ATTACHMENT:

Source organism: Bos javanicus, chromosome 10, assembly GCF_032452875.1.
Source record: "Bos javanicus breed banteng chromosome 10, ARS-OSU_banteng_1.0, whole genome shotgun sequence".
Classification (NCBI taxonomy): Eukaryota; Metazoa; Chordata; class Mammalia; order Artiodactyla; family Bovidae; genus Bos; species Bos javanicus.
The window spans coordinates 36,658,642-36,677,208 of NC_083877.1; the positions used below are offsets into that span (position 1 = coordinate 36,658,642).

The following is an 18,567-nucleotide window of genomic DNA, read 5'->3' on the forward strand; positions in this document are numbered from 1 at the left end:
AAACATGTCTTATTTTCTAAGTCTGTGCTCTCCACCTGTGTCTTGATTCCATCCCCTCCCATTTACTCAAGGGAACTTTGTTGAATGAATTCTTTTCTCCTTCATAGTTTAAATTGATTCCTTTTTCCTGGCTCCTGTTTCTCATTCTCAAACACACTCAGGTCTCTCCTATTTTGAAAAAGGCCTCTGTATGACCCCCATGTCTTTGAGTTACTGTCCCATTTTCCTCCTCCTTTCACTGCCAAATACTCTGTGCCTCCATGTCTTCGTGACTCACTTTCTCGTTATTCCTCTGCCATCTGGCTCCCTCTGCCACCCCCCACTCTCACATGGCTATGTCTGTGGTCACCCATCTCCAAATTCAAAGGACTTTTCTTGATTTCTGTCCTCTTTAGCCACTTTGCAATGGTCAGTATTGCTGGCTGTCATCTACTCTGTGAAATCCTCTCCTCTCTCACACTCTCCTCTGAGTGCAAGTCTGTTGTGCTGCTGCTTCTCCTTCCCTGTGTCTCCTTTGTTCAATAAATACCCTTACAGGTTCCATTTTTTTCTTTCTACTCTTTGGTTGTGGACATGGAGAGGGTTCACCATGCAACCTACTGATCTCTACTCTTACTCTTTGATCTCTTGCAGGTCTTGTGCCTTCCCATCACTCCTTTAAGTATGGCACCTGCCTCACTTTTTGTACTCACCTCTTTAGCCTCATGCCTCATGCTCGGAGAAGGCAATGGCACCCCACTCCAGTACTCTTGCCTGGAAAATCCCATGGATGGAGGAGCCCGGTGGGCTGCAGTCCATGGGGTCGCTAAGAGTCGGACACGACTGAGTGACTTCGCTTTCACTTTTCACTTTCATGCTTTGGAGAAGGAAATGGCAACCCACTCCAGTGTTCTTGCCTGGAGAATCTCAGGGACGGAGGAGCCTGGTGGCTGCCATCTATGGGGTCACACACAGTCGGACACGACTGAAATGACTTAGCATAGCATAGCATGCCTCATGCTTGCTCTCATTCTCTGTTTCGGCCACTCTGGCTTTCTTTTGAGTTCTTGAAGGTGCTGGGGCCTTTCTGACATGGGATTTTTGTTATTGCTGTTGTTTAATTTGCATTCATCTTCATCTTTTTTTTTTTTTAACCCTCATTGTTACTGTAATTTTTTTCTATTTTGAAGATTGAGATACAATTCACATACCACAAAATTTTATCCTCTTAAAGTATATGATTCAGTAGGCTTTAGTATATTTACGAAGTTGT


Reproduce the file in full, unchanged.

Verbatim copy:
Source organism: Bos javanicus, chromosome 10, assembly GCF_032452875.1.
Source record: "Bos javanicus breed banteng chromosome 10, ARS-OSU_banteng_1.0, whole genome shotgun sequence".
Classification (NCBI taxonomy): Eukaryota; Metazoa; Chordata; class Mammalia; order Artiodactyla; family Bovidae; genus Bos; species Bos javanicus.
The window spans coordinates 36,658,642-36,677,208 of NC_083877.1; the positions used below are offsets into that span (position 1 = coordinate 36,658,642).

The following is an 18,567-nucleotide window of genomic DNA, read 5'->3' on the forward strand; positions in this document are numbered from 1 at the left end:
AAACATGTCTTATTTTCTAAGTCTGTGCTCTCCACCTGTGTCTTGATTCCATCCCCTCCCATTTACTCAAGGGAACTTTGTTGAATGAATTCTTTTCTCCTTCATAGTTTAAATTGATTCCTTTTTCCTGGCTCCTGTTTCTCATTCTCAAACACACTCAGGTCTCTCCTATTTTGAAAAAGGCCTCTGTATGACCCCCATGTCTTTGAGTTACTGTCCCATTTTCCTCCTCCTTTCACTGCCAAATACTCTGTGCCTCCATGTCTTCGTGACTCACTTTCTCGTTATTCCTCTGCCATCTGGCTCCCTCTGCCACCCCCCACTCTCACATGGCTATGTCTGTGGTCACCCATCTCCAAATTCAAAGGACTTTTCTTGATTTCTGTCCTCTTTAGCCACTTTGCAATGGTCAGTATTGCTGGCTGTCATCTACTCTGTGAAATCCTCTCCTCTCTCACACTCTCCTCTGAGTGCAAGTCTGTTGTGCTGCTGCTTCTCCTTCCCTGTGTCTCCTTTGTTCAATAAATACCCTTACAGGTTCCATTTTTTTCTTTCTACTCTTTGGTTGTGGACATGGAGAGGGTTCACCATGCAACCTACTGATCTCTACTCTTACTCTTTGATCTCTTGCAGGTCTTGTGCCTTCCCATCACTCCTTTAAGTATGGCACCTGCCTCACTTTTTGTACTCACCTCTTTAGCCTCATGCCTCATGCTCGGAGAAGGCAATGGCACCCCACTCCAGTACTCTTGCCTGGAAAATCCCATGGATGGAGGAGCCCGGTGGGCTGCAGTCCATGGGGTCGCTAAGAGTCGGACACGACTGAGTGACTTCGCTTTCACTTTTCACTTTCATGCTTTGGAGAAGGAAATGGCAACCCACTCCAGTGTTCTTGCCTGGAGAATCTCAGGGACGGAGGAGCCTGGTGGCTGCCATCTATGGGGTCACACACAGTCGGACACGACTGAAATGACTTAGCATAGCATAGCATGCCTCATGCTTGCTCTCATTCTCTGTTTCGGCCACTCTGGCTTTCTTTTGAGTTCTTGAAGGTGCTGGGGCCTTTCTGACATGGGATTTTTGTTATTGCTGTTGTTTAATTTGCATTCATCTTCATCTTTTTTTTTTTTTAACCCTCATTGTTACTGTAATTTTTTTCTATTTTGAAGATTGAGATACAATTCACATACCACAAAATTTTATCCTCTTAAAGTATATGATTCAGTAGGCTTTAGTATATTTACGAAGTTGT